The aim of the present study was to evaluate changes in microvascular density and reactivity in patients with type 1 diabetes (T1D) resulting from low intensity chronic exercise training.
This study included 22 (34 ± 7 years) consecutive outpatients with T1D and disease duration > 6 years. We used intravital video-microscopy to measure basal skin capillary density and capillary recruitment using post-occlusive reactive hyperemia (PORH) in the dorsum of the fingers. Endothelium-dependent and -independent vasodilation of the skin microcirculation was evaluated in the forearm with a laser Doppler flow monitoring (LDF) system in combination with acetylcholine and sodium nitroprusside iontophoresis, PORH and local thermal hyperemia.
The basal mean capillary density (MCD) after exercise training was significantly higher than before exercise (134 ± 25 vs. 119 ± 19 capillaries/mm(2), respectively; P = 0.0013). MCD during PORH was also higher after exercise (140 ± 26 vs. 121 ± 24 capillaries/mm(2), respectively; P < 0.0001). Endothelium-dependent capillary recruitment during PORH was also significantly higher after exercise (140 ± 26 vs. 134 ± 25 capillaries/mm(2), respectively; P < 0.0012). There were no significant changes in skin microvascular reactivity after exercise as investigated using LDF.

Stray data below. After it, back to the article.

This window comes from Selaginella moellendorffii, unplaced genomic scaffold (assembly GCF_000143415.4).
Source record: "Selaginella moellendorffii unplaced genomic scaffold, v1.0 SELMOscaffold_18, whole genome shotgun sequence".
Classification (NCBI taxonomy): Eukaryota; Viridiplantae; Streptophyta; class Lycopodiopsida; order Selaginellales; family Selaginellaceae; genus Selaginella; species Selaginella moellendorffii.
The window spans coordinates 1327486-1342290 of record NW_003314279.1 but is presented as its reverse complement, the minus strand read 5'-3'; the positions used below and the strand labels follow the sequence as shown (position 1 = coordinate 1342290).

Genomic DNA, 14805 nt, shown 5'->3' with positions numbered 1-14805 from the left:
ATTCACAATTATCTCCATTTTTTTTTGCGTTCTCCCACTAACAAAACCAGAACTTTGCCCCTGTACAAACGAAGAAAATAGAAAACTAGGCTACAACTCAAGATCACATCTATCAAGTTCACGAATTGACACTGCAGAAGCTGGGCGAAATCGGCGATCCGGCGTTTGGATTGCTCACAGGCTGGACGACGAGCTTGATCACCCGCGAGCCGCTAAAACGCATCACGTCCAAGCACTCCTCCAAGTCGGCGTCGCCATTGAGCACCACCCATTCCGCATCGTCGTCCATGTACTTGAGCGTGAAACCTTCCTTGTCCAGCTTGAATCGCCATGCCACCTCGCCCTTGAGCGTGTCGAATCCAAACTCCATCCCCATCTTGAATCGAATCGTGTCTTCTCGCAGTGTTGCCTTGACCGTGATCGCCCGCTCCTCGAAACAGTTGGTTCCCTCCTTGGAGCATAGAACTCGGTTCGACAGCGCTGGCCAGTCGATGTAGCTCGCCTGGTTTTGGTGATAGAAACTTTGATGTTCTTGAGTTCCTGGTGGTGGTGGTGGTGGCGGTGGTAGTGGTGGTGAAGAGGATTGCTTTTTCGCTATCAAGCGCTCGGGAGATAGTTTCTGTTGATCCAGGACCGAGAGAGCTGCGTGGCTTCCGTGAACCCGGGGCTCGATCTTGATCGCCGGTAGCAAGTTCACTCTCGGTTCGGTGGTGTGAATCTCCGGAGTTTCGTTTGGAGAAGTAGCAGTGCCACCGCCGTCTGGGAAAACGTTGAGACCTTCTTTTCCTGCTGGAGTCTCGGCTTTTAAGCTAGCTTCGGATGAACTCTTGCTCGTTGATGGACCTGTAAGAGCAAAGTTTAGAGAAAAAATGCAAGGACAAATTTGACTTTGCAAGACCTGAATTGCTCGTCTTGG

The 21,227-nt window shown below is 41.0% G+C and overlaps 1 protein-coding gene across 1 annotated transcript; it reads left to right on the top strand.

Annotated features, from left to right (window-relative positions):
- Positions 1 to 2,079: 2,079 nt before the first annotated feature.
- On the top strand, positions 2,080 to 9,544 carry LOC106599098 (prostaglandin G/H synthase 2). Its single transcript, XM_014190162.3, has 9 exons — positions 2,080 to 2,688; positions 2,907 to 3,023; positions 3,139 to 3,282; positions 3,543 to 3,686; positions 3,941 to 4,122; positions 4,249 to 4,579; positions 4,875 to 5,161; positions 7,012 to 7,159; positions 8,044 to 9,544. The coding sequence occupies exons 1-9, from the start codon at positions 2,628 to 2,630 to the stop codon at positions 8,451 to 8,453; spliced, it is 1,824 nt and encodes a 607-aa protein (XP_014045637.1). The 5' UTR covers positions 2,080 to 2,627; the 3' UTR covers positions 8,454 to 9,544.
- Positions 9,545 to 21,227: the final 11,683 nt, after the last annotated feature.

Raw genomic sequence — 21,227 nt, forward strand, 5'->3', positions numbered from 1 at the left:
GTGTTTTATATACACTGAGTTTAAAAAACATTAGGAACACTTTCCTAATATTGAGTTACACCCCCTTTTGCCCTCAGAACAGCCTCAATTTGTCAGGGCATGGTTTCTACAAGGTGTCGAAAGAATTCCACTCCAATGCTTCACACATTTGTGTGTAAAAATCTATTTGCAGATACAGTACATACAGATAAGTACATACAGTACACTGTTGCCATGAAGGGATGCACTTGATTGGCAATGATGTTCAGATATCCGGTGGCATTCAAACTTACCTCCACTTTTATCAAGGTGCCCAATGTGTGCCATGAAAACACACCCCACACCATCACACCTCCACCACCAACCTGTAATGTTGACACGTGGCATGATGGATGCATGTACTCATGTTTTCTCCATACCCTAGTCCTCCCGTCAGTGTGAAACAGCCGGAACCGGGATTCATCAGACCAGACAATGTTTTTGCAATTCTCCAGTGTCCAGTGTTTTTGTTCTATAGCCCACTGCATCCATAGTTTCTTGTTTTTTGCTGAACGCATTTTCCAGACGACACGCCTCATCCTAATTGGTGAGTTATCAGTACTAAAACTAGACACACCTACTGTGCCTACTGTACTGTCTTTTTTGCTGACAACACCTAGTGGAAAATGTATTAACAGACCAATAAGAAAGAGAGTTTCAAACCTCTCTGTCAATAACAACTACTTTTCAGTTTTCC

Our results showed that low intensity aerobic exercise, performed four times per week for 12 weeks by patients with T1D, induces significant increases in microvascular density and endothelial-dependent capillary reactivity.
ClinicalTrials.gov NCT02441504 . Registered 7 May 2015.